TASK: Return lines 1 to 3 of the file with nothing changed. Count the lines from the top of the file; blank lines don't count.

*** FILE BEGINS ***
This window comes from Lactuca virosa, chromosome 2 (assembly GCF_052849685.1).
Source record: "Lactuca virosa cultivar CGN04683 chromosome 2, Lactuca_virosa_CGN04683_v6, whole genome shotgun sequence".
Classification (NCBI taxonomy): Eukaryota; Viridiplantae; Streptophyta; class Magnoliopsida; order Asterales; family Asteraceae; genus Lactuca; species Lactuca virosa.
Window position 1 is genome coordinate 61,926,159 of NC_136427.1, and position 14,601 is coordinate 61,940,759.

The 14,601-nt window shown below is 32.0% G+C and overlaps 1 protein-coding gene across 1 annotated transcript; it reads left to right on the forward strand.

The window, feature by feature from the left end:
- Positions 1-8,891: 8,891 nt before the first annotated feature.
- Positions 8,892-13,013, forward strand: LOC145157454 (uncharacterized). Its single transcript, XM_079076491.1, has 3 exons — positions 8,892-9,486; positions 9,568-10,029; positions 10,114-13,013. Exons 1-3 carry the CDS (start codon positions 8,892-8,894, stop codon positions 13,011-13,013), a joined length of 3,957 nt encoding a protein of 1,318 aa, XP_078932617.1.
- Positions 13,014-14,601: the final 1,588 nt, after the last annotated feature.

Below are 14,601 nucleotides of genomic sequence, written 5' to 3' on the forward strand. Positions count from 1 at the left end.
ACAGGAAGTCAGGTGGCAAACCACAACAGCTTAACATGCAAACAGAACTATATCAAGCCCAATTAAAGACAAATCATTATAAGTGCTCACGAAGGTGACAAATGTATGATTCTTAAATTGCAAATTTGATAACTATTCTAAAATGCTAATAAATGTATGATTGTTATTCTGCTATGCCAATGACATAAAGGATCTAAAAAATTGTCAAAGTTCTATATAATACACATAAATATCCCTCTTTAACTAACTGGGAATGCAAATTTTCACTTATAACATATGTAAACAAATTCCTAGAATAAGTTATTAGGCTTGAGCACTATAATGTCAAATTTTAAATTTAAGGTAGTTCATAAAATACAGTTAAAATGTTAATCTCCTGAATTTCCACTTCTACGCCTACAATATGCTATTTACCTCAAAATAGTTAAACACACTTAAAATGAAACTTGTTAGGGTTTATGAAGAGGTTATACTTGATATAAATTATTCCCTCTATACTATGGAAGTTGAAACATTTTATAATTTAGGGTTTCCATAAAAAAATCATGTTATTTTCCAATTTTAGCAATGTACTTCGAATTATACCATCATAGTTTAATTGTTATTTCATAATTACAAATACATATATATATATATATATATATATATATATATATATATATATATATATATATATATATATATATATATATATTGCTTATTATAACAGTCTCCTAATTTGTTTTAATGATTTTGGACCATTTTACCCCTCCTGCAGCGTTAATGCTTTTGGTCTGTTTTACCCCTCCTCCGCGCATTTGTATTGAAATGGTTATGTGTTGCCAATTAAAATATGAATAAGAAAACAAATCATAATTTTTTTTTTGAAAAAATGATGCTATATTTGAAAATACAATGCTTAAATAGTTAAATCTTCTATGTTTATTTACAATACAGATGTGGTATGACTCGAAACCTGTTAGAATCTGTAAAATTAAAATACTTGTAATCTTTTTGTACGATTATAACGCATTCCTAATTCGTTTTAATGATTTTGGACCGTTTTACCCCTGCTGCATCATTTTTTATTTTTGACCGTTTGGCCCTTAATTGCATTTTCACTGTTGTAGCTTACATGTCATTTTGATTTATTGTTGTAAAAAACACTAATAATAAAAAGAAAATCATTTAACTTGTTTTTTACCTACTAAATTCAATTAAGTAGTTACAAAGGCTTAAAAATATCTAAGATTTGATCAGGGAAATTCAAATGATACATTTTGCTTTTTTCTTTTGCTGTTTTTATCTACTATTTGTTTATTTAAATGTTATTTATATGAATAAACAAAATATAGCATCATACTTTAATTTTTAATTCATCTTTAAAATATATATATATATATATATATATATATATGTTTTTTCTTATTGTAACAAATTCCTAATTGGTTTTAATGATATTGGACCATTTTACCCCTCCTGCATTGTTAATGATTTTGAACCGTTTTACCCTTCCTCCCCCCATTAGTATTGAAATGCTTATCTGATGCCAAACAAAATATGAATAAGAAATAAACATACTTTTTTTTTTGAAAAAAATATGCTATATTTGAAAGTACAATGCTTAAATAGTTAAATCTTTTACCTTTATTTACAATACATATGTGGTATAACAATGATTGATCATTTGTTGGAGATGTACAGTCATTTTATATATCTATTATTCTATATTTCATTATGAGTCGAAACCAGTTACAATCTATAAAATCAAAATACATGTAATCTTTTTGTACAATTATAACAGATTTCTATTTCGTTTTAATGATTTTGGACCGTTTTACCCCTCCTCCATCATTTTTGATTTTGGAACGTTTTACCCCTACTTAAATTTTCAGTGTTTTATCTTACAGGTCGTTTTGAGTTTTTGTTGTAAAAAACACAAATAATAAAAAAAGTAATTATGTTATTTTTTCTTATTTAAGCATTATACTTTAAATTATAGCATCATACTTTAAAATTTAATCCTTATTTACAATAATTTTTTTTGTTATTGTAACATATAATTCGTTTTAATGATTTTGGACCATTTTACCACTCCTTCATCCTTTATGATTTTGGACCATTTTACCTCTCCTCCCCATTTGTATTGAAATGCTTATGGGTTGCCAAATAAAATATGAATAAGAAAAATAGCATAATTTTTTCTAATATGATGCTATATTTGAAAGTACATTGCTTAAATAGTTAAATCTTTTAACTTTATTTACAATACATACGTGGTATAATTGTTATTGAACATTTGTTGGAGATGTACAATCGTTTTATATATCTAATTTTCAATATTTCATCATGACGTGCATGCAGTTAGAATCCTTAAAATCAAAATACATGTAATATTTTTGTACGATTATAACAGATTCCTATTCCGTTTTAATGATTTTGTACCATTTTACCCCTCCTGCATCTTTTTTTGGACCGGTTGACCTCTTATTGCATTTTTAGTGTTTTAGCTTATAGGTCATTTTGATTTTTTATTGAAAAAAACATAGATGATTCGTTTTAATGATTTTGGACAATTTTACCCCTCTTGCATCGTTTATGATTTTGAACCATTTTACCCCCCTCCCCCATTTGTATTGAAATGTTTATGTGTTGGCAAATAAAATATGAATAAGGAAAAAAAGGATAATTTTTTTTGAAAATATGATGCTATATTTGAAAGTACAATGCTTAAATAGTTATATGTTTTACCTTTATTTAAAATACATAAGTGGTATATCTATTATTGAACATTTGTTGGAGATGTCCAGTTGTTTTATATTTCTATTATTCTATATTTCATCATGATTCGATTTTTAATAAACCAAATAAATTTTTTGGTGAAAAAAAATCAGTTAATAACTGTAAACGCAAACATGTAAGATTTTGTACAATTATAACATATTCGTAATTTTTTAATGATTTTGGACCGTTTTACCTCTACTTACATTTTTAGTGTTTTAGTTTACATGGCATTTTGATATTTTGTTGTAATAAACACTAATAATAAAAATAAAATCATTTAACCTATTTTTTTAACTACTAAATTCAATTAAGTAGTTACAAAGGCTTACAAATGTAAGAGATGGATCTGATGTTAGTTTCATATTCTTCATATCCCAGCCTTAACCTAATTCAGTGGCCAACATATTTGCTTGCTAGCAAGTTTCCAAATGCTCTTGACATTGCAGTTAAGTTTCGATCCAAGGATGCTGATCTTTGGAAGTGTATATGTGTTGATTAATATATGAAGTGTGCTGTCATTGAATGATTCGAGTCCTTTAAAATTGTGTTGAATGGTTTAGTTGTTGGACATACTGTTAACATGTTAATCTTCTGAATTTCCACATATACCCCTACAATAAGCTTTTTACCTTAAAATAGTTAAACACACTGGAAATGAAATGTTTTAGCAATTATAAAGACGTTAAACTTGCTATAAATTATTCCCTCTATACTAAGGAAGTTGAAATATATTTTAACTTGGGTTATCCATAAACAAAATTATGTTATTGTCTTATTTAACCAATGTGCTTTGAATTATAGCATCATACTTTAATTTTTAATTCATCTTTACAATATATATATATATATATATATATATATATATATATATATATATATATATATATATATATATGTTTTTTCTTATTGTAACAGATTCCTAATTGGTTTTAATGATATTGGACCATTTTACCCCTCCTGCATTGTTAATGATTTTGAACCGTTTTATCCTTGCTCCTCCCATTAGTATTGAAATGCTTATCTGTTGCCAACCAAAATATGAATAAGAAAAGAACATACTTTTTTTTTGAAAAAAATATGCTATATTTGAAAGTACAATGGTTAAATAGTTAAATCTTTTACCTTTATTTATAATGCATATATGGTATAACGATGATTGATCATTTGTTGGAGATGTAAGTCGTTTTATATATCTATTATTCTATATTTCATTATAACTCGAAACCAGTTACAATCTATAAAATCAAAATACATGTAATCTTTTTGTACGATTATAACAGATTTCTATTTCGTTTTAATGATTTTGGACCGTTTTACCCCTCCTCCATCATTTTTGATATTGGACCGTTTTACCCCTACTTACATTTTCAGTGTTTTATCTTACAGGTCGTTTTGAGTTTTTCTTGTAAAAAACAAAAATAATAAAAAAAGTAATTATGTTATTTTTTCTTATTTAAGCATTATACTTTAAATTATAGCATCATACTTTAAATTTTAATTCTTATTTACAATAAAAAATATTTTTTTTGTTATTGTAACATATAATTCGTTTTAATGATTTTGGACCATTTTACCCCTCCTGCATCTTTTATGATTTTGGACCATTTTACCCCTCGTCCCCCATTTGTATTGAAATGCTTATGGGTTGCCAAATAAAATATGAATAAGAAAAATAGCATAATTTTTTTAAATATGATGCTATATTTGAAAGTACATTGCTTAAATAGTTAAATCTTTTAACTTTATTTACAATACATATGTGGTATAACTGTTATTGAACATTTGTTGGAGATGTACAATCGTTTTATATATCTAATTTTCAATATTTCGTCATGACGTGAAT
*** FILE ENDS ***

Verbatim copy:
This window comes from Lactuca virosa, chromosome 2 (assembly GCF_052849685.1).
Source record: "Lactuca virosa cultivar CGN04683 chromosome 2, Lactuca_virosa_CGN04683_v6, whole genome shotgun sequence".
Classification (NCBI taxonomy): Eukaryota; Viridiplantae; Streptophyta; class Magnoliopsida; order Asterales; family Asteraceae; genus Lactuca; species Lactuca virosa.